IGHI’s November Global Health Forum brings together experts to discuss the current challenges in tackling viral hepatitis.
The Institute of Global Health Innovation’s Global Health Forum highlights, discusses and disseminates findings on current research and innovation on relevant global health topics. Focusing on viral hepatitis this month, the event was chaired by Professor Graham Cooke from Imperial’s Division of Infectious Diseases.
Viral hepatitis has gained increasing attention on a global scale due to the World Health Organization’s (WHO) campaign to eliminate the infection by 2030. Their own figures show that it caused 1.34 million deaths in 2015.
Professor Cooke opened the event by setting the scene for the global burden of viral hepatitis, discussing approaches to accelerate the elimination of the infection. He highlighted, “Compared to HIV and TB, the mortality rate is similar.” As the infection can lead to serious conditions including cirrhosis (scarring) and liver cancer, his work has found that viral hepatitis is the seventh leading cause of death worldwide. Professor Cooke spoke about his current work with the Lancet Commission to be published in the near future, which makes several recommendations including the need for a national focus to eliminate the infection.
Following on from this, Professor Timothy Hallett based at the Department of Infectious Disease Epidemiology presented on the process of bringing together a model for how to achieve the WHO’s goals on viral hepatitis. He explained that the campaign for elimination has been driven by the ambitions set out in the United Nations General Assembly’s 2030 Sustainable Development Goals. Professor Hallett highlighted current work on measuring the impact of reducing the burden of infection, concluding that, “Even if we don’t reach these targets, it looks like huge progress will be made.”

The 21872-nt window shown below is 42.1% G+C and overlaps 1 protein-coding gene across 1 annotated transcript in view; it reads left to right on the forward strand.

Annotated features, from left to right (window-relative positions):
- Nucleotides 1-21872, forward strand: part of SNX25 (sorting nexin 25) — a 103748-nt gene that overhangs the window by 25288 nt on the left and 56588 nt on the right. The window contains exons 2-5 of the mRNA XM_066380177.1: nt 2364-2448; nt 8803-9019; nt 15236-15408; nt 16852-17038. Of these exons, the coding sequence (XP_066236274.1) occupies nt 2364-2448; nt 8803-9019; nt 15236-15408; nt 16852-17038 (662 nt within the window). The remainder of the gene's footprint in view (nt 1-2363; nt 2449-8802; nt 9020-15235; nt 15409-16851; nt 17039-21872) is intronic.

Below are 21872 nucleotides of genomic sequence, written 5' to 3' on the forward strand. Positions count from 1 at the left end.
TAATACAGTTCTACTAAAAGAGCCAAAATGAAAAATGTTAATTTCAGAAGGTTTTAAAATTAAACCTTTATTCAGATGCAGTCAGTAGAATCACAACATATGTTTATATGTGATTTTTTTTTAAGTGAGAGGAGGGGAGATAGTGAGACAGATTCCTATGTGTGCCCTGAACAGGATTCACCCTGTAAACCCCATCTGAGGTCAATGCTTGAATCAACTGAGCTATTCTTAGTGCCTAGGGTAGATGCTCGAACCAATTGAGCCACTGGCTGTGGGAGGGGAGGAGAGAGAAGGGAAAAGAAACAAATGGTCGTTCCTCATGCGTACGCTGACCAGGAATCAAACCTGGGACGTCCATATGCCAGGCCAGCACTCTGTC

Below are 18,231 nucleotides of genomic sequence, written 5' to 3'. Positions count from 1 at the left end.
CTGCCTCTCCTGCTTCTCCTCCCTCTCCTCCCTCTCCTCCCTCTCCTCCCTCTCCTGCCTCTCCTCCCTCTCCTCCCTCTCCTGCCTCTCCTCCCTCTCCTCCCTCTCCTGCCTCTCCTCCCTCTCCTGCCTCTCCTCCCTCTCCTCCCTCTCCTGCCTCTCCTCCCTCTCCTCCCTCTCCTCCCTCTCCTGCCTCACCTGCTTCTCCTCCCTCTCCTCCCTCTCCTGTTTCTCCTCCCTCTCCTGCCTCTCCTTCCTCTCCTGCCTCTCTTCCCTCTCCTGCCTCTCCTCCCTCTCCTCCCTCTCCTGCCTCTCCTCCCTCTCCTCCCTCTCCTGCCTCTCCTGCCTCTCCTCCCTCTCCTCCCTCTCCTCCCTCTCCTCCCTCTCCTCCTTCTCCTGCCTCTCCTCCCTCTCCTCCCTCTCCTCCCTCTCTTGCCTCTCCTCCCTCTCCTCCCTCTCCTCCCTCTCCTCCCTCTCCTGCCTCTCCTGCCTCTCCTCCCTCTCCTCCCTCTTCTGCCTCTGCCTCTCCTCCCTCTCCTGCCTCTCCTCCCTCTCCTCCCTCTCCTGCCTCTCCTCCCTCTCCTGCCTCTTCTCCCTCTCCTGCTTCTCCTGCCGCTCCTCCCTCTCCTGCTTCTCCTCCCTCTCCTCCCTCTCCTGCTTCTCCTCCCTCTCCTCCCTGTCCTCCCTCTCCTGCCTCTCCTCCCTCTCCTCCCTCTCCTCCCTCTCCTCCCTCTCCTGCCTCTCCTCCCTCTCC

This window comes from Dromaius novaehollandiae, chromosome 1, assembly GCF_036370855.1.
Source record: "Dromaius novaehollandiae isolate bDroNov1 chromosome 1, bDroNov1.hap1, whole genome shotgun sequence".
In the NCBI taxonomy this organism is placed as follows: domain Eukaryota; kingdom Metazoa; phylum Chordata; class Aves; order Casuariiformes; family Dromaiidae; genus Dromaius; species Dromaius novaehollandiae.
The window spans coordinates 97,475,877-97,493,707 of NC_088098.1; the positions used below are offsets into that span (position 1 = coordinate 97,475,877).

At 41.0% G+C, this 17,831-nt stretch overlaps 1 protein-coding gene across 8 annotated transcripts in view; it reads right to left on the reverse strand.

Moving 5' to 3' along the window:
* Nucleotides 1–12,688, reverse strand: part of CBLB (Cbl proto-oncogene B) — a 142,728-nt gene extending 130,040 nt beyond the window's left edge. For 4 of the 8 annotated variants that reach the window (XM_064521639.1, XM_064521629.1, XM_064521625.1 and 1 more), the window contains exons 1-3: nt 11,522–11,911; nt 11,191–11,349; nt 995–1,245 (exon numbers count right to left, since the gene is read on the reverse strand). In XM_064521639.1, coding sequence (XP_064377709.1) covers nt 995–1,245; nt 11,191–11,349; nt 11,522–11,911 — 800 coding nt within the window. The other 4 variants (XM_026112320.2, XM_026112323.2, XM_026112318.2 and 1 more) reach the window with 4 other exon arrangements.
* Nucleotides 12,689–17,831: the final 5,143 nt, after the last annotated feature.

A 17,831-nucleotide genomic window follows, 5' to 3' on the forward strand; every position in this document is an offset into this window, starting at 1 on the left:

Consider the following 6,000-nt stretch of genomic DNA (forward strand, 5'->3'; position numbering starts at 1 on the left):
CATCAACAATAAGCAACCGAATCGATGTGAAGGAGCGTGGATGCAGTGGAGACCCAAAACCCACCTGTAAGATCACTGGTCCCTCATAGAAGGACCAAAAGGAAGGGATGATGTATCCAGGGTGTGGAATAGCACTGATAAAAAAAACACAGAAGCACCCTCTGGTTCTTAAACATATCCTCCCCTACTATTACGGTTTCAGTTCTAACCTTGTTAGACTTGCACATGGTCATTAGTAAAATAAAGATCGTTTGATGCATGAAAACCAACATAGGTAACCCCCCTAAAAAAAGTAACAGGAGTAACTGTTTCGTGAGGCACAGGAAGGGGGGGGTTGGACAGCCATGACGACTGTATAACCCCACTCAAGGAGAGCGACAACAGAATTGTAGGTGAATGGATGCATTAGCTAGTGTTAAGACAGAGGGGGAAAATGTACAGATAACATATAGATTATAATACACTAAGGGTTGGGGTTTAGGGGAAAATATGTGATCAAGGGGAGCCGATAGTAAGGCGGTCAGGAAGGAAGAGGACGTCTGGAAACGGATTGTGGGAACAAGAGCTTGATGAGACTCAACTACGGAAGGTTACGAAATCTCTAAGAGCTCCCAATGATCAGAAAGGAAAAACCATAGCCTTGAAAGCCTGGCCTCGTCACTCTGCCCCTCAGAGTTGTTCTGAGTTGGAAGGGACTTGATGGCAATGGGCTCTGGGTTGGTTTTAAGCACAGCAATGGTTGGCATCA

Dr Shevanthi Nayagam, Clinical Lecturer and Hepatology Specialist Registrar from the Department of Surgery & Cancer, then gave her assessment of the successes and challenges of the hepatitis B birth dose vaccine. Dr Nayagam explained that there are a number of tools available to prevent mother-to-child transmission of hepatitis B, such as drugs given during pregnancy. However these come with significant challenges including poor access to rural areas and cultural barriers, particularly in her research location of Africa.
Providing a perspective on the licensing of medication for hepatitis C, Bryony Simmons from Imperial’s Business School shared findings from her current research project. Her work suggests that voluntary licensing could be an effective strategy to improve treatment rates.
Before the panel of speakers took questions from the audience, Dr Marcus Dorner, Non-Clinical Lecturer in Immunology at the Faculty of Medicine, spoke on the vision of a cure for hepatitis B, which he described as a “complex infection”. As current treatment can only suppress the virus, he felt that a functional cure – where the virus is controlled but not eliminated – could provide an “intermediary solution”.
Article text (excluding photos or graphics) © Imperial College London.
Photos and graphics subject to third party copyright used with permission or © Imperial College London.
Institute of Global Health Innovation